John Carney, CNBC: This chart really shows how the crisis transformed Wall Street. Investment banking and brokerage were brought down to what looks like permanently lower levels. Portfolio management, however, didn't crash as hard and is now the last growth business on Wall Street.
Iza Kaminska, FT Alphaville: This shows banks' price to book ratios, which, despite everything, have not recovered to pre-2008 levels. That chart is from the latest quarterly BIS review. I like it, because it shows "something" is happening in the US and the UK: banks' loan books are about to penetrate beyond the vital 1:1 ratio after a steady run up, meaning loan books are now expected to deliver performance by the market. Tangible equity in banks is being rebuilt. The last time these ratios traded near these levels was in the aftermath of the original QE programs, which had managed to move expectations notably. The question we must ask now, however, is will they continue trade above the 1:1 mark or are they just going to hover at 1:1 for the significant future. This is important because it has consequences for the distribution and fungibility of bank money as well as banks' ability to raise capital cheaply and to retain it.
Matt Zeitlin, Buzzfeed: This shows investment banks' return on equity. Now, complain all you want about the shortcomings of Dodd-Frank and Basel III, but one thing is clear: Investment banks haven't gotten close to generating the returns that their investors demanded before the crisis. While some banks are well above the 4% average return on equity (Goldman Sachs is at 10%), the industry really has gotten less profitable (driving down the numerator) and better capitalized (boosting the denominator). And if banks really can't generate that much on the capital they get from their investors and their earnings, they might even get smaller. Too bad for the bankers, though.
The Year in Investing: Bulls and Tapirs
Felix Salmon, Reuters: This chart suffices to explain why the markets care so much about the taper: central-bank buying accounts for $1.6 trillion—more than half—of the total demand for bonds in 2013. Meanwhile, private banks are taking the opposite side of the trade: while they were huge buyers of bonds in 2007 and 2008, they’re net sellers in 2013 and 2014, more or less completely negating the buying pressure from pension funds, insurance companies, bond funds, and retail investors. In 2014, it seems, substantially all the net demand for bonds is going to come from the official sector. So it matters a great deal when that demand is diminished.
What’s more, central-bank buying, overwhelmingly from the Fed and the Bank of Japan, accounts for the lion’s share of official-sector buying: Sovereign wealth funds and other foreign official institutions will buy just $364 billion of bonds this year, according to JP Morgan’s estimates, down from $678 billion last year. So the heavy lifting is very much going to be conducted by QE operations.
Joe Weisenthal, Business Insider: 2013 will do down as the year the financial crisis really came to an end. For the first time since 2008 there were very few moments when it felt as though things could unravel again. In markets, one of the characteristics of a crisis is extreme correlation between multiple asset classes: everything trades up or down together. Fund managers have lamented the "Risk On/Risk Off" environment that's dominated markets since 2008. With the crisis coming to an end in 2013, so too have these extreme correlations. This chart from Nomura measures the extent to which various asset classes move together. As you can see, in 2013, these correlations saw a dramatic fall.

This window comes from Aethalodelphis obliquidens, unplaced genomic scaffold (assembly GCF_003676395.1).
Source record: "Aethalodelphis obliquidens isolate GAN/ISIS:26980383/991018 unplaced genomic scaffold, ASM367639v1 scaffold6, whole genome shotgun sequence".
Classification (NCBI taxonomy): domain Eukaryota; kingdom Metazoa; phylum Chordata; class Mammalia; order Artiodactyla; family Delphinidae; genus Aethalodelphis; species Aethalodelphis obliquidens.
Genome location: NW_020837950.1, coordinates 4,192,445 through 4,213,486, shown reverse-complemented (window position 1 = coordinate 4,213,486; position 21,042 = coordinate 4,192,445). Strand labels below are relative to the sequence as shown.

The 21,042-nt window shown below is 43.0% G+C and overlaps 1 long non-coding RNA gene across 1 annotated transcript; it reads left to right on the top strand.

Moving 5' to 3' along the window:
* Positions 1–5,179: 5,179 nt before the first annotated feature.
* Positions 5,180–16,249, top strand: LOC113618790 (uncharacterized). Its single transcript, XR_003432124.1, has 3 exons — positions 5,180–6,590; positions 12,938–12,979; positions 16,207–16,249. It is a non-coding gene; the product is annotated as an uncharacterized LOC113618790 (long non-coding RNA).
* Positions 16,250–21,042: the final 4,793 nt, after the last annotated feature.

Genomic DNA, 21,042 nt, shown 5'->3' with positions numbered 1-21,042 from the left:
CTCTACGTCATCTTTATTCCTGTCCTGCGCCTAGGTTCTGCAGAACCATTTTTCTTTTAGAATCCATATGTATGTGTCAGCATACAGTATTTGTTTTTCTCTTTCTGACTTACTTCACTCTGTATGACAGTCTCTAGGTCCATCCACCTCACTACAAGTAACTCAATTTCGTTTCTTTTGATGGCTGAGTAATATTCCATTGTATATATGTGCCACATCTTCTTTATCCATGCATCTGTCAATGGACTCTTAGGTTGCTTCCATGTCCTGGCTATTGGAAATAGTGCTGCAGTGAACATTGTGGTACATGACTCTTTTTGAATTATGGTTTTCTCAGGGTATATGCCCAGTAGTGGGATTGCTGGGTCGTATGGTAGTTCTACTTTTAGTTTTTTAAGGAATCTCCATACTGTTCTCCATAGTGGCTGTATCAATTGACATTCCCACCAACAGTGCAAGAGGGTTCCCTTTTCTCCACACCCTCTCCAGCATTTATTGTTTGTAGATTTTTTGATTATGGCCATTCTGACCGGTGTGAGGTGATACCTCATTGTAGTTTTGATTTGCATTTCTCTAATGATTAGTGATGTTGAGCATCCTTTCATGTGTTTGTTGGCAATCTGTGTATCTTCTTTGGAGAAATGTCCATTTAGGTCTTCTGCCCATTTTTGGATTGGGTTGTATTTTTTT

Joshua Brown, The Reformed Broker: This is the one that I think best illustrates what 2013 was about for investors—the sudden realization that they weren't being fooled, that stocks were for real and the return to normalcy was a playable theme.
Corporate earnings grew by 6 percent or so this yea, but the multiple we were willing to pay on those earnings grew by almost 20%. Huge news and the best sign that America is regaining confidence in the institution of investing again.
Matthew Klein, Bloomberg View: This shows the price of December 2015 euro-dollar future contracts over the past 12 months. What you can see is the tremendous increase in implied future short rates from May-September followed by a remarkable return to March/April levels since the no taper decision. One interpretation is that, after a rough few months, the Fed has successfully convinced traders that its intentions over LSAPs are disconnected from its plans for short rates.
This interpretation is supported by the fact that the 10-year yield is not demonstrably lower than its peak in early September. (One could therefore ask what if anything the Fed accomplish for the real economy by delaying tapering but that's outside the subject of this chart...)
Sudeep Reddy, Wall Street Journal: The past year showed us more than ever the striking disconnect between financial markets and the economic environment most Americans are facing. Corporate profits as a share of the economy are at a post-World War II high, and companies are sitting on piles of cash, yet firms are more cautious than they've been during any stretch of recent history. Why consumers and businesses have been so unsettled for so long will be studied for decades.
Barry Ritholtz, Bloomberg View: One of the best ways to identify a market that is exhausted is to look for any divergences between Breadth (i.e, the Advancers vs Decliners) and Price (ie., New Highs). Market breadth remains good—we do not see any major divergence between A/D and equity prices. That strongly suggest that this current rally is not over.